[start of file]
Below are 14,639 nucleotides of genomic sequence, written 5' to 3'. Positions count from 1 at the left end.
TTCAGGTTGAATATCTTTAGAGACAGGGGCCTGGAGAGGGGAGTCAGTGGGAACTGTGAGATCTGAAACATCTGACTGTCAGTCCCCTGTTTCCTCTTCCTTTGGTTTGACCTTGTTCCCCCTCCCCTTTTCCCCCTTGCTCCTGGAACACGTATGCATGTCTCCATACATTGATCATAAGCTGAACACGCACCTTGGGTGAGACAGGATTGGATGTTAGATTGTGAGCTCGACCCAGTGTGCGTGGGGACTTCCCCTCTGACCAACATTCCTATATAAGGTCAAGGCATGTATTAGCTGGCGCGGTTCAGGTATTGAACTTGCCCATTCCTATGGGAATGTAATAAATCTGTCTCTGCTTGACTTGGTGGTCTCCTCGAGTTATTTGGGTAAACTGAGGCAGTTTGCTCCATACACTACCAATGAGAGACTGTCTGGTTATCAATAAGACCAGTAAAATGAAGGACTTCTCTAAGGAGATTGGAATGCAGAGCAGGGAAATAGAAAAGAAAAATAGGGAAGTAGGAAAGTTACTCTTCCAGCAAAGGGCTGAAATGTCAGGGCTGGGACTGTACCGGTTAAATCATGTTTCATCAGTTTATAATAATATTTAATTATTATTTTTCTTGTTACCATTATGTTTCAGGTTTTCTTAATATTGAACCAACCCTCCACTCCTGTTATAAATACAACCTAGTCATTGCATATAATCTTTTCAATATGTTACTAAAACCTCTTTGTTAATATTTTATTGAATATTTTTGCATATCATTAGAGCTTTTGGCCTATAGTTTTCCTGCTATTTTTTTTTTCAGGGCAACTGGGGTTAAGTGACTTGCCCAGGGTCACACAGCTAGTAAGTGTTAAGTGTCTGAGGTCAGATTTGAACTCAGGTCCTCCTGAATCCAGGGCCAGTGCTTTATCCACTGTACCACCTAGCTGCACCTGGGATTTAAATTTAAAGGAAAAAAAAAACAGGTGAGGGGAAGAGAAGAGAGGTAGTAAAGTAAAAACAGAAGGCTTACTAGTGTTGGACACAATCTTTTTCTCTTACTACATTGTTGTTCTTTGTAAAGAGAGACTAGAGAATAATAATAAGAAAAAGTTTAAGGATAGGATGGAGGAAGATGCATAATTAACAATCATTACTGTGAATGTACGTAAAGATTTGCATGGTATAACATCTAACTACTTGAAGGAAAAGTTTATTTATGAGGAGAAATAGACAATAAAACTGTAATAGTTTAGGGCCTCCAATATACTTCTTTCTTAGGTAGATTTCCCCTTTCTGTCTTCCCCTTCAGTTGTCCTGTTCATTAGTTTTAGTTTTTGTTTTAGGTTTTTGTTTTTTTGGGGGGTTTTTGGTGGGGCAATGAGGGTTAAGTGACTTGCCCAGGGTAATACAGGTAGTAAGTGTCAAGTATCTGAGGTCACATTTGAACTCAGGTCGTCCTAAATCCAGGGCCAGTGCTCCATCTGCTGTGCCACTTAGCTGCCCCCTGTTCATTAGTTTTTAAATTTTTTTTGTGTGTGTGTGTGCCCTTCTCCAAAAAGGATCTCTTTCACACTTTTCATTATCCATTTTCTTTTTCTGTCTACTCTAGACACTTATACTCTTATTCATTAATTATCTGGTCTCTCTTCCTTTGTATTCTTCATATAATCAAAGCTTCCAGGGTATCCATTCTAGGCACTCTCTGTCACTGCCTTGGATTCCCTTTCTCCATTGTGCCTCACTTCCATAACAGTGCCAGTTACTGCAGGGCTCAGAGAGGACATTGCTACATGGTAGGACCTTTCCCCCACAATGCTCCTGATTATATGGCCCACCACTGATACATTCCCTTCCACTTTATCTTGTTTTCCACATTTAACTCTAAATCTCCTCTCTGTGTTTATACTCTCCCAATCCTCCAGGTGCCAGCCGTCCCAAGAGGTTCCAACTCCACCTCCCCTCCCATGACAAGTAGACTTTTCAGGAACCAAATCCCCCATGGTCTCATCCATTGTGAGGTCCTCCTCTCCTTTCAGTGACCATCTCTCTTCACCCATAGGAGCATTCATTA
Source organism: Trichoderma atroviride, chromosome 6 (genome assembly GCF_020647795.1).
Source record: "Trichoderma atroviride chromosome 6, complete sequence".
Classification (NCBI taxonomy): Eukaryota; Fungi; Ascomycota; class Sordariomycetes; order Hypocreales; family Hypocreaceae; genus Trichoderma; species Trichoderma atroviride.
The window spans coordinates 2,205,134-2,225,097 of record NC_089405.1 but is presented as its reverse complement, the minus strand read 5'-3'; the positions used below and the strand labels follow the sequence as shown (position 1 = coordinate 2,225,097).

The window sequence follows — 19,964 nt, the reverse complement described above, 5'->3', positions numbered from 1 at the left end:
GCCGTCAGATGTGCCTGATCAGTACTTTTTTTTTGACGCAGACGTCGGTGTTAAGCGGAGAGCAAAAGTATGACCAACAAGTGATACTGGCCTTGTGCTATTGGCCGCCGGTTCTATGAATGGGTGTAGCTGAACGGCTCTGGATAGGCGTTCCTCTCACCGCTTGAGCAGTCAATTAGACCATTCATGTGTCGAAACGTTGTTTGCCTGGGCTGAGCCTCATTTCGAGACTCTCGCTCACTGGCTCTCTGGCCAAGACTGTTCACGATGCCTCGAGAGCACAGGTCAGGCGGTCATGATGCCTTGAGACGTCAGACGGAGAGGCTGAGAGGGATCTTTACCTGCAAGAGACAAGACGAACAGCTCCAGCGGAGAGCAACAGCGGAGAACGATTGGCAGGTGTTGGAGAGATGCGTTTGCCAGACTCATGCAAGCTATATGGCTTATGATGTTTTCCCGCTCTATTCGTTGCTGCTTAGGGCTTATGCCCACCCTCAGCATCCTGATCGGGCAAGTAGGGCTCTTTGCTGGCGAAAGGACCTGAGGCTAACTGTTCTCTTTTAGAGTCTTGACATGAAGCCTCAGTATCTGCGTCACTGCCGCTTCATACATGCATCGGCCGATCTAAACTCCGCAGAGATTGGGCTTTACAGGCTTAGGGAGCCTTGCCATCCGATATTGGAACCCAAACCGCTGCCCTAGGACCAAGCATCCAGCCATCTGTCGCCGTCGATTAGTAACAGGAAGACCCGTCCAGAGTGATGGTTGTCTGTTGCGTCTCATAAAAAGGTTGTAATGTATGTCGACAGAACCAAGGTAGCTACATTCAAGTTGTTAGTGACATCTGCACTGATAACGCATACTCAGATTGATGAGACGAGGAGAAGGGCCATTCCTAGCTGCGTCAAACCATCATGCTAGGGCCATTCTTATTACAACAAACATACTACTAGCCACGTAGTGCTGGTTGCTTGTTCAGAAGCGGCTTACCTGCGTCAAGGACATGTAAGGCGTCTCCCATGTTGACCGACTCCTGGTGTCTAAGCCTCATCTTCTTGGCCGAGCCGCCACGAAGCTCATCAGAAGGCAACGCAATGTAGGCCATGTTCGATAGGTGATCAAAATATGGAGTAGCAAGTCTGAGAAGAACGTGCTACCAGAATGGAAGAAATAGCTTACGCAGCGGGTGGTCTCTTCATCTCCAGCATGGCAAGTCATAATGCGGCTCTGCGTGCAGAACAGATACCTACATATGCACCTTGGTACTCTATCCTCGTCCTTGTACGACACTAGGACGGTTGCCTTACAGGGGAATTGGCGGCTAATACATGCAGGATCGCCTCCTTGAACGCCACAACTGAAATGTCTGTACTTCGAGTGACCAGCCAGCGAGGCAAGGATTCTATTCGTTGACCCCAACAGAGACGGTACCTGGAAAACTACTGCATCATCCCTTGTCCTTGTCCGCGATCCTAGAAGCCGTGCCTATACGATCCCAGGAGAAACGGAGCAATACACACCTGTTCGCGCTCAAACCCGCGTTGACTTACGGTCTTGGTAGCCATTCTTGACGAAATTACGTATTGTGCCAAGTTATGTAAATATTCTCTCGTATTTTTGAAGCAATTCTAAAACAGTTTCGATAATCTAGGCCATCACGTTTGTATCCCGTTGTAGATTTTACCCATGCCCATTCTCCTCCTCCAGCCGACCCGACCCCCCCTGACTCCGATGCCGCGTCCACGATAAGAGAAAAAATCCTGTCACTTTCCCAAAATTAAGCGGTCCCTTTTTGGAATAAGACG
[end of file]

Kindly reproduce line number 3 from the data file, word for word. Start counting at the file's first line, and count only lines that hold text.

Source organism: Trichoderma atroviride, chromosome 6 (genome assembly GCF_020647795.1).